Vie ferrate a Cortina - Ra Pegna

FERRATA CLOSED


FANES WATRFALLS – FERRATA BARBARA

This exceptionally spectacular and panoramic journey meanders through deep gorges and canyons to the confluence of the Fanes, Travenenzes, and Ra Vales valleys north of Cortina, connecting significantly impressive sites in terms of landscape and hydro-geology. The two walks beneath the Fanes waterfalls are truly breathtaking.
The sequence of potholes, rapids, and waterfalls along the course of Rio Fanes is extraordinarily beautiful, and the Cascata Bassa is among the highest and largest waterfalls in the Dolomites.

The route traverses the heart of the Dolomiti d’Ampezzo Park with sections of varying difficulty levels. It can be undertaken in segments or its entirety, suitable in part for families with children, and offers numerous scenic views. Additionally, there are equipped sections with metal cables at the most exposed and challenging points.

FERRATA CLOSED


FERRATA RA GUSELA – NUVOLAU

An easy and brief Via Ferrata along the southeast face of Gusela, ideal for beginners or as an initial summer training experience. The route follows the natural fissures of the rock, guiding you through a crevice of weathered yet debris-free rock, thanks to the frequent passage of climbers. A metal ladder assists in overcoming a steep section, ensuring a manageable ascent.

Upon completing the initial section of the Via Ferrata, you find yourself surrounded by the lunar landscape of Mt. Nuvolau. As you approach the base of the Nuvolau, the final stretch of the Via Ferrata unfolds along the ridge, leading to the Nuvolau refuge. This excursion offers another excellent option for a brief adventure that won’t consume your entire day. Whether you’re a novice or seeking a quick escape, this Via Ferrata provides a satisfying climb amidst stunning surroundings.

FERRATA CLOSED


SENTIERO FERRATO OLIVIERI

The Sentiero Olivieri (Olivieri’s Path) serves as an easily equipped trail facilitating the connection between Rifugio Pomedes (2303 m) and Rifugio Ra Valles (2470 m). It’s crucial to avoid confusion between the SENTIERO G. Olivieri and the challenging FERRATA G. Olivieri.
The Sentiero Olivieri is a straightforward ferrata, offering breathtaking views of Cortina and the d’Ampezzo valley, making it a truly worthwhile exploration.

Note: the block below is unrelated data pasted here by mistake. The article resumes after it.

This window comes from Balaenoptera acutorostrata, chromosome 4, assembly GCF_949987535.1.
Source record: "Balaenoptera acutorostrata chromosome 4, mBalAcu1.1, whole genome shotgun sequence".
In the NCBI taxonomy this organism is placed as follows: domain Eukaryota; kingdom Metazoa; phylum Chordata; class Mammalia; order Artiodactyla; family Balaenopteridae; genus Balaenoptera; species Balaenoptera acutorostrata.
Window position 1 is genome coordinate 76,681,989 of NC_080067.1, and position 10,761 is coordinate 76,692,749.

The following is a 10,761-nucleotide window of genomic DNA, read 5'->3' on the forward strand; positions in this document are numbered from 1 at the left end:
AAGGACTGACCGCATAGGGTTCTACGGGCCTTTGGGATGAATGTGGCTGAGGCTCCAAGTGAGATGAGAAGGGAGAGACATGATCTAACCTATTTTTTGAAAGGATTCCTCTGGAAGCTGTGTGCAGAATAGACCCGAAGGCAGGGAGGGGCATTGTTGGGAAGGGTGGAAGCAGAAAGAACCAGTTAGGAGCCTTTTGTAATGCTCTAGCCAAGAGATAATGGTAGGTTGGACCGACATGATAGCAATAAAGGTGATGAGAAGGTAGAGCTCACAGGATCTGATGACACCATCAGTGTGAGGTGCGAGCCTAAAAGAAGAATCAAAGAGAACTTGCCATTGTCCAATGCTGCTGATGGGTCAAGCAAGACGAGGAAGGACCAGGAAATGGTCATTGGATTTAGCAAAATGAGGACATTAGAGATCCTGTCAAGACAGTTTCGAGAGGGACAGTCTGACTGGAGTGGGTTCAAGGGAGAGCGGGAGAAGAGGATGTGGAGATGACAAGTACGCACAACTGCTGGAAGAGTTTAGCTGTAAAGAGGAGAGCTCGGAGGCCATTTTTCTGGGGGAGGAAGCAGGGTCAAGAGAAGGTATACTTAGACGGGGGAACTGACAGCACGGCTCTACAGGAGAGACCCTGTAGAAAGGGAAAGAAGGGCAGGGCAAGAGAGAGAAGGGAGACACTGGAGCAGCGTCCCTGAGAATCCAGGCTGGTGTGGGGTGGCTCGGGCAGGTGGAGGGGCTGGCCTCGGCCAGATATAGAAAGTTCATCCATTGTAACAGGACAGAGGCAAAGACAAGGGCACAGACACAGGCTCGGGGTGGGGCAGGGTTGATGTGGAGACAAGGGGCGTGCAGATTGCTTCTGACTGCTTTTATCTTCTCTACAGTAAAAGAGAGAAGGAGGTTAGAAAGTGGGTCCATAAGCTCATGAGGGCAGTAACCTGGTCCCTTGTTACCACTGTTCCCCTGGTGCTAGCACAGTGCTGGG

This enjoyable and concise “walk across the peaks” is perfect for those new to via Ferrata, providing an opportunity to learn the ropes on terrain that isn’t overly demanding. While traversing this path, encountering chamois is almost guaranteed. The grassy slopes above Rifugio Duca d’Aosta offer both sustenance and warmth for these agile creatures. Walking along the Sentiero Olivieri, it’s hard not to spot them at some point. Read more about Sentiero Olivieri.

FERRATA CLOSED


SENTIERO DEI KAISERJÄGER – MT. LAGAZUOI

The Kaiserjäger path is very scenic, but also important from a historical point of view. On 23rd May 1915, the Kingdom of Italy declared war on the Austro-Hungarian Empire. The Italian Army occupied Cortina, thus ending four centuries of Hapsburg Empire rule there. The Austro-Hungarian troops withdrew onto the Lagazuoi to defend the Badia Valley and South Tyrol. From that moment onward, the mountains of the Lagazuoi area became the theatre of an incredible war fought at high altitudes.

Despite not presenting technical difficulties, the route is quite long. Furthermore, you are at altitude, and in case of bad weather, a pleasant trip to the mountains can turn into a bad adventure, so you must pay attention to the weather forecast. This itinerary can be combined with the Anticima Tunnel, thus making a circular route.